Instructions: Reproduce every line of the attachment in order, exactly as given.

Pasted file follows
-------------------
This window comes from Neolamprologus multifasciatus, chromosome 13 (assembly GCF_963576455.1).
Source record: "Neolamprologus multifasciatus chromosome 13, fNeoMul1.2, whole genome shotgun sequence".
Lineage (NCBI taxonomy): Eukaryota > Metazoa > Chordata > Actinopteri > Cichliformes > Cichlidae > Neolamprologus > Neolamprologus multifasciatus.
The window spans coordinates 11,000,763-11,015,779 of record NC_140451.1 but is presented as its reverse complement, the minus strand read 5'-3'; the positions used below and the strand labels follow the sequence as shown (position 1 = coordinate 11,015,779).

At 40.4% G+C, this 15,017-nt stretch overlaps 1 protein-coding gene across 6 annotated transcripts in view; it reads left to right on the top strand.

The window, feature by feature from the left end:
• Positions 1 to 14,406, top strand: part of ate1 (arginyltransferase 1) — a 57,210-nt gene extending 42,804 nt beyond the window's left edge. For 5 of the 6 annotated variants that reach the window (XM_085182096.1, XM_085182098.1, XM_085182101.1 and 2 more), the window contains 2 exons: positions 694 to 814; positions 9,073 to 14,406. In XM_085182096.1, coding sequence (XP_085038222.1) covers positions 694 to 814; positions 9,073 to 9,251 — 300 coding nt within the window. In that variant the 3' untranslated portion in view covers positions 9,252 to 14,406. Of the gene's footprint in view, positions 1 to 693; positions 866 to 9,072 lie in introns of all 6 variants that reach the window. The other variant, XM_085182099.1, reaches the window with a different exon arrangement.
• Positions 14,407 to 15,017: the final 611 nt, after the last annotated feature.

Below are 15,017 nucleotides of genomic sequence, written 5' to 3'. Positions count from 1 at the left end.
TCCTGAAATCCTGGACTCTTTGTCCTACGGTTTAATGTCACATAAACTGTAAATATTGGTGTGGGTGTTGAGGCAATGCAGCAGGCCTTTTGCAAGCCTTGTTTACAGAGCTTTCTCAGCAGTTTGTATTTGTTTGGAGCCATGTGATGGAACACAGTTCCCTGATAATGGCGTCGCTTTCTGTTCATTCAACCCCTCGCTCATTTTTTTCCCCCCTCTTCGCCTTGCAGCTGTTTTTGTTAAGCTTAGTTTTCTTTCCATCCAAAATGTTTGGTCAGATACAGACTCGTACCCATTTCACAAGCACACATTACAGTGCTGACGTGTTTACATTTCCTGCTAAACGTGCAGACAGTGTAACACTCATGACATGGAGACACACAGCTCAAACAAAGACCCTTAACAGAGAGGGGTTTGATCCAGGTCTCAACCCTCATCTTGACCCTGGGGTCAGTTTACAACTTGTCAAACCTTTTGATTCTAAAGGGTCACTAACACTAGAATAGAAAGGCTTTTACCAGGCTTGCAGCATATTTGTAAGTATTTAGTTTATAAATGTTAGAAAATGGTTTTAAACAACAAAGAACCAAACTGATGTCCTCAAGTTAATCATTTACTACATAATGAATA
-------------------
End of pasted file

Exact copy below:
This window comes from Neolamprologus multifasciatus, chromosome 13 (assembly GCF_963576455.1).
Source record: "Neolamprologus multifasciatus chromosome 13, fNeoMul1.2, whole genome shotgun sequence".
Lineage (NCBI taxonomy): Eukaryota > Metazoa > Chordata > Actinopteri > Cichliformes > Cichlidae > Neolamprologus > Neolamprologus multifasciatus.
The window spans coordinates 11,000,763-11,015,779 of record NC_140451.1 but is presented as its reverse complement, the minus strand read 5'-3'; the positions used below and the strand labels follow the sequence as shown (position 1 = coordinate 11,015,779).

At 40.4% G+C, this 15,017-nt stretch overlaps 1 protein-coding gene across 6 annotated transcripts in view; it reads left to right on the top strand.

The window, feature by feature from the left end:
• Positions 1 to 14,406, top strand: part of ate1 (arginyltransferase 1) — a 57,210-nt gene extending 42,804 nt beyond the window's left edge. For 5 of the 6 annotated variants that reach the window (XM_085182096.1, XM_085182098.1, XM_085182101.1 and 2 more), the window contains 2 exons: positions 694 to 814; positions 9,073 to 14,406. In XM_085182096.1, coding sequence (XP_085038222.1) covers positions 694 to 814; positions 9,073 to 9,251 — 300 coding nt within the window. In that variant the 3' untranslated portion in view covers positions 9,252 to 14,406. Of the gene's footprint in view, positions 1 to 693; positions 866 to 9,072 lie in introns of all 6 variants that reach the window. The other variant, XM_085182099.1, reaches the window with a different exon arrangement.
• Positions 14,407 to 15,017: the final 611 nt, after the last annotated feature.

Below are 15,017 nucleotides of genomic sequence, written 5' to 3'. Positions count from 1 at the left end.
TCCTGAAATCCTGGACTCTTTGTCCTACGGTTTAATGTCACATAAACTGTAAATATTGGTGTGGGTGTTGAGGCAATGCAGCAGGCCTTTTGCAAGCCTTGTTTACAGAGCTTTCTCAGCAGTTTGTATTTGTTTGGAGCCATGTGATGGAACACAGTTCCCTGATAATGGCGTCGCTTTCTGTTCATTCAACCCCTCGCTCATTTTTTTCCCCCCTCTTCGCCTTGCAGCTGTTTTTGTTAAGCTTAGTTTTCTTTCCATCCAAAATGTTTGGTCAGATACAGACTCGTACCCATTTCACAAGCACACATTACAGTGCTGACGTGTTTACATTTCCTGCTAAACGTGCAGACAGTGTAACACTCATGACATGGAGACACACAGCTCAAACAAAGACCCTTAACAGAGAGGGGTTTGATCCAGGTCTCAACCCTCATCTTGACCCTGGGGTCAGTTTACAACTTGTCAAACCTTTTGATTCTAAAGGGTCACTAACACTAGAATAGAAAGGCTTTTACCAGGCTTGCAGCATATTTGTAAGTATTTAGTTTATAAATGTTAGAAAATGGTTTTAAACAACAAAGAACCAAACTGATGTCCTCAAGTTAATCATTTACTACATAATGAATA